Tag Archives: Del Gainer

Things I Learned on the way to Looking up Other Things #32

8 Apr

“He Runs Bases Like a cow”

John Irwin began 1891, his eighth and final major league season playing for the Boston Reds, managed by his brother Arthur.

After a June game with The Colonels, The Louisville Courier-Journal said the connection was not an accident:

“John Irwin, who is a ball player because his brother is a baseball manager, was in a part of yesterday’s game. He runs bases like a cow and was caught off first yesterday in the easiest manner possible. He foolishly ran out between the bases and then waited until (catcher Jack) Ryan had thrown the ball to get him out. He is very gay and is never happier or more fatal to Boston’s chances then when he is coaching. His dangerous advice got one man out yesterday.”

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John Irwin

The paper said when Irwin entered the game, at least one of his teammates, right fielder, Hugh Duffy was not pleased:

“Duffy was seen to remonstrate yesterday, when Irwin took (Paul) Radford’s place. It was like leaving the short field without a man. Irwin would be cheaper to the Boston club were he paid five times as much as he is now, with the proviso that he did not in the field—except to bring a bat.”

Irwin was released by the Boston Reds on July 16, and immediately signed by the Louisville Colonels.

“He Fairly Flew at me”

Roger Connor jumped the New York Giants and signed with the Philadelphia Athletics of the American Association in November of 1891. Before he left New York, he sought out Sam Crane, former major leaguer and reporter for The New York Press, to settle a score in “an uptown saloon.”

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Connor

Crane told the story in the pages of The Press:

“I know Roger fully believes what he says. I had a short séance with him recently and was unfortunate enough to strike Roger in a very unamiable mood. Talk about the effect of a red flag on a mad bill.”

According to Crane, when Connor approached him in the bar:

“He fairly flew at me and threatened to knock seven kinds of daylight out of me, or any other baseball reporter that ever lived, in as many minutes.”

The New York Herald said Connor had also threatened George Erskine Stackhouse of The New York Tribune and Charles Mathison of The New York Sun.

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Crane

Crane continued the story:

“His big form loomed over me and his brawny fist made belligerent hieroglyphics before my face a very vivid recollection came to me of what an effect that same fist on the features of (his former New York teammate) Ed Caskin several years ago. I would bet even money just at that stage of the game that he could lick John L. Sullivan in a punch, and I decided to forego, for some time at least, all further thought of making any arguments with him.”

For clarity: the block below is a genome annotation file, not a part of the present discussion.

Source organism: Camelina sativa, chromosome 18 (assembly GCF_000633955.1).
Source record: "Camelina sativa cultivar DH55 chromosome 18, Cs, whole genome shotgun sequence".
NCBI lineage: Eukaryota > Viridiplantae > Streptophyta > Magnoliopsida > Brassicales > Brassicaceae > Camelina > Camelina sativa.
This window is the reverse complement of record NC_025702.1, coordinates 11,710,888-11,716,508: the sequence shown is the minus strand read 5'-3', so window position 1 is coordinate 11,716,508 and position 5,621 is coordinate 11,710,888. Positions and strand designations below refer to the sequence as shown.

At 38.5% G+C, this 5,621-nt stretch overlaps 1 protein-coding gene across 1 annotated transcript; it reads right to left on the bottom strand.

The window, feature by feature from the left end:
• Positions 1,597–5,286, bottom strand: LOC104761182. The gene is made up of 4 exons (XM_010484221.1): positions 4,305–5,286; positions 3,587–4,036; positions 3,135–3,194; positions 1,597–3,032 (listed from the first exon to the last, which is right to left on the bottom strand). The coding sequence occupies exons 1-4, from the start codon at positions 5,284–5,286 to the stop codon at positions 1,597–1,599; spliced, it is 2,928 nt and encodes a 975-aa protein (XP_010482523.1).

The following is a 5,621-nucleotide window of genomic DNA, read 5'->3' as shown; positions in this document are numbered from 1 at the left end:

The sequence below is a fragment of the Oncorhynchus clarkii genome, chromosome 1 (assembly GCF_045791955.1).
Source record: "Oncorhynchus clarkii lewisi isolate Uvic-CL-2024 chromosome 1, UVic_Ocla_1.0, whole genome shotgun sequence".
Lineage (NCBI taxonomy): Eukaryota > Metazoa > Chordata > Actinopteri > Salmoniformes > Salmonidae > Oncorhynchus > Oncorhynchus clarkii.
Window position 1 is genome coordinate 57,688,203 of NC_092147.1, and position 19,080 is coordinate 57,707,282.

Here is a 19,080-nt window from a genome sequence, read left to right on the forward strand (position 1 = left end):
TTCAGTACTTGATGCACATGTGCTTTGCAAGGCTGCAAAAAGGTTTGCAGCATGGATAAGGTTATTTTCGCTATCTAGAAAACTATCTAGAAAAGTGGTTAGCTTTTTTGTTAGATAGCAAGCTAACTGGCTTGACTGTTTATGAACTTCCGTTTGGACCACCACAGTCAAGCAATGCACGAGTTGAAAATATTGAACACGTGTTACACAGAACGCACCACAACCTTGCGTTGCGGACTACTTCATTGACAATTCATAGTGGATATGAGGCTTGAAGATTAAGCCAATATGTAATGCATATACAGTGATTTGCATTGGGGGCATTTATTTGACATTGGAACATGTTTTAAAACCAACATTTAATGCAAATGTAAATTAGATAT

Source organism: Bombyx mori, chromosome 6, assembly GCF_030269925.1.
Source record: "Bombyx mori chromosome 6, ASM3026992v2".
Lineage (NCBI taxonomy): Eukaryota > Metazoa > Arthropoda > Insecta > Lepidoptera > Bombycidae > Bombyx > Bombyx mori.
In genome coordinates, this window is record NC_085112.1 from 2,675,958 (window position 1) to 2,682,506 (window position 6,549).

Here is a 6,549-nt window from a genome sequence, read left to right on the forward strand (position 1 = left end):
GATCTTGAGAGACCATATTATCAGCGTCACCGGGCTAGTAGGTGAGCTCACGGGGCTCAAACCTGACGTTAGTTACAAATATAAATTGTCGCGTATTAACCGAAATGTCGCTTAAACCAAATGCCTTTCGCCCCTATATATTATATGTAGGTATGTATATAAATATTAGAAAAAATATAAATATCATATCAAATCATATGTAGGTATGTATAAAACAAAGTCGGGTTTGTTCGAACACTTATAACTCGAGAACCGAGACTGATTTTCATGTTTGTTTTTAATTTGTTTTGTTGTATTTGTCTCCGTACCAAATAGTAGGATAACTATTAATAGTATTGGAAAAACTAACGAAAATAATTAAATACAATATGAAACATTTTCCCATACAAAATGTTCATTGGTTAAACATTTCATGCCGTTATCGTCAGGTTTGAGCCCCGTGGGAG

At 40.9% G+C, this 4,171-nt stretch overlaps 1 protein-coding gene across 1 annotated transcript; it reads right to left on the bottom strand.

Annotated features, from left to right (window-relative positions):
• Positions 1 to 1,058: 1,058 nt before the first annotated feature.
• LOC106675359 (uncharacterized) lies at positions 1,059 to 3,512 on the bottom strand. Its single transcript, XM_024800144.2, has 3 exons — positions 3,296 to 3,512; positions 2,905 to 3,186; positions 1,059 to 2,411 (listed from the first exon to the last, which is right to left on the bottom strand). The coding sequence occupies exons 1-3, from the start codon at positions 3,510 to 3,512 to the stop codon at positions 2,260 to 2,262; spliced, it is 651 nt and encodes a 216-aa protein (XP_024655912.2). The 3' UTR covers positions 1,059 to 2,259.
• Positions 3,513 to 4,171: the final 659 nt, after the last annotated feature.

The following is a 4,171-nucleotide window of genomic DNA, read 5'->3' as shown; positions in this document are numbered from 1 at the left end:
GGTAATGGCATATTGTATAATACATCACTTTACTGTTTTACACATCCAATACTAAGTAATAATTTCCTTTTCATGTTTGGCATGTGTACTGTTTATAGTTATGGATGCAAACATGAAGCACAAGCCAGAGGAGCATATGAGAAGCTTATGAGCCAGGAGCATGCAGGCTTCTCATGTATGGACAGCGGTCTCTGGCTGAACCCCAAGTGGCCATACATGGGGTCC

Crane suggested that those who called him “a gentleman” and congratulated him on staying above the fray and not getting in a fight with Connor were not considering Connor’s point of view:

“Roger laid great stress on the fact that I once said, ‘he hadn’t a heart as big as a pea.’”

Connor was assigned to the Philadelphia Phillies after the American Association folded.

“He Never Gave the Game Enough”

The Detroit News said during the spring of 1912, Hughie Jennings told young players as the Tigers trained in Louisiana that to be successful a player “must breathe baseball, eat baseball, play baseball, and sleep baseball.”

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Hugh Jennings

Jennings said four of his players—Ty Cobb, Donie Bush. Sam Crawford, and Del Gainer—“devote their entire time and attention” to baseball.

“The man who is successful is the man who trains himself to his work and keeps his mind on it.”

Jennings then mentioned his only exception to that rule:

“In my career in the game I have known but one really good player who could place baseball second to other things. That man is Bill Dahlen, now manager of the Brooklyn team. Dahlen played the ponies and indulged in other outside affairs. He never practiced. He never gave the game enough when off the field, and he always reached the clubhouse two or three minutes before starting time. Sometimes the game had to wait till Bill took his position at short.”

Jennings, who was Dahlen’s teammate in 1899-1900 in Brooklyn said:

“If Dahlen had devoted his entire time to baseball he would have been the greatest infielder of all time. He could take a grounder on either side of him while in motion and throw without hesitating a moment. He could smash the ball to any part of the lot and bunt perfectly. He was a great baserunner. There was no more brilliant fielder.”

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Bill Dahlen